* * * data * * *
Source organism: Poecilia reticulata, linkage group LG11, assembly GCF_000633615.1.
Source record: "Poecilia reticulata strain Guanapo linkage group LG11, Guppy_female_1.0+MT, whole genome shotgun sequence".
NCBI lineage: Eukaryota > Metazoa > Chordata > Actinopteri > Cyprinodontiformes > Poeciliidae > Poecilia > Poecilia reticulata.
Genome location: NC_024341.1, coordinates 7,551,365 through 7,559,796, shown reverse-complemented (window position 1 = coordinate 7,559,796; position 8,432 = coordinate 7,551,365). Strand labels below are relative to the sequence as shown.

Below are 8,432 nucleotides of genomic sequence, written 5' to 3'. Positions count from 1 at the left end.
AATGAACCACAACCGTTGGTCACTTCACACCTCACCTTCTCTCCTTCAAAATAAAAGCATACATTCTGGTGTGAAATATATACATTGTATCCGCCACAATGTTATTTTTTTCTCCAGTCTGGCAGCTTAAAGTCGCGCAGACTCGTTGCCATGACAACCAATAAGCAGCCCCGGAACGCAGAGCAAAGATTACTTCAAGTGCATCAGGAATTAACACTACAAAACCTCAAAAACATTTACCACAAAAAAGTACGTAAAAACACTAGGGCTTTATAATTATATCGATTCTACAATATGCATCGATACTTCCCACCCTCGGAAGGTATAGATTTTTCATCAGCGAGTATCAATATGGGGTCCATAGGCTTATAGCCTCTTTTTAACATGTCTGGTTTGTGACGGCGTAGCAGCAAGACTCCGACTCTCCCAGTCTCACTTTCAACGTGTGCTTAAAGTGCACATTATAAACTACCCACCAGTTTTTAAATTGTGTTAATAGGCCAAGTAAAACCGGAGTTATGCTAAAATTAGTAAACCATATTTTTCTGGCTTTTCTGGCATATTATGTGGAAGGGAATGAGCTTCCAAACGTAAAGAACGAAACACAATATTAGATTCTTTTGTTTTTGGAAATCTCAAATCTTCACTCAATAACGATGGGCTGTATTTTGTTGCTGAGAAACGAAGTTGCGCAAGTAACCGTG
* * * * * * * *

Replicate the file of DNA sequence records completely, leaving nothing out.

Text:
Source organism: Poecilia reticulata, linkage group LG11, assembly GCF_000633615.1.
Source record: "Poecilia reticulata strain Guanapo linkage group LG11, Guppy_female_1.0+MT, whole genome shotgun sequence".
NCBI lineage: Eukaryota > Metazoa > Chordata > Actinopteri > Cyprinodontiformes > Poeciliidae > Poecilia > Poecilia reticulata.
Genome location: NC_024341.1, coordinates 7,551,365 through 7,559,796, shown reverse-complemented (window position 1 = coordinate 7,559,796; position 8,432 = coordinate 7,551,365). Strand labels below are relative to the sequence as shown.

Below are 8,432 nucleotides of genomic sequence, written 5' to 3'. Positions count from 1 at the left end.
AATGAACCACAACCGTTGGTCACTTCACACCTCACCTTCTCTCCTTCAAAATAAAAGCATACATTCTGGTGTGAAATATATACATTGTATCCGCCACAATGTTATTTTTTTCTCCAGTCTGGCAGCTTAAAGTCGCGCAGACTCGTTGCCATGACAACCAATAAGCAGCCCCGGAACGCAGAGCAAAGATTACTTCAAGTGCATCAGGAATTAACACTACAAAACCTCAAAAACATTTACCACAAAAAAGTACGTAAAAACACTAGGGCTTTATAATTATATCGATTCTACAATATGCATCGATACTTCCCACCCTCGGAAGGTATAGATTTTTCATCAGCGAGTATCAATATGGGGTCCATAGGCTTATAGCCTCTTTTTAACATGTCTGGTTTGTGACGGCGTAGCAGCAAGACTCCGACTCTCCCAGTCTCACTTTCAACGTGTGCTTAAAGTGCACATTATAAACTACCCACCAGTTTTTAAATTGTGTTAATAGGCCAAGTAAAACCGGAGTTATGCTAAAATTAGTAAACCATATTTTTCTGGCTTTTCTGGCATATTATGTGGAAGGGAATGAGCTTCCAAACGTAAAGAACGAAACACAATATTAGATTCTTTTGTTTTTGGAAATCTCAAATCTTCACTCAATAACGATGGGCTGTATTTTGTTGCTGAGAAACGAAGTTGCGCAAGTAACCGTG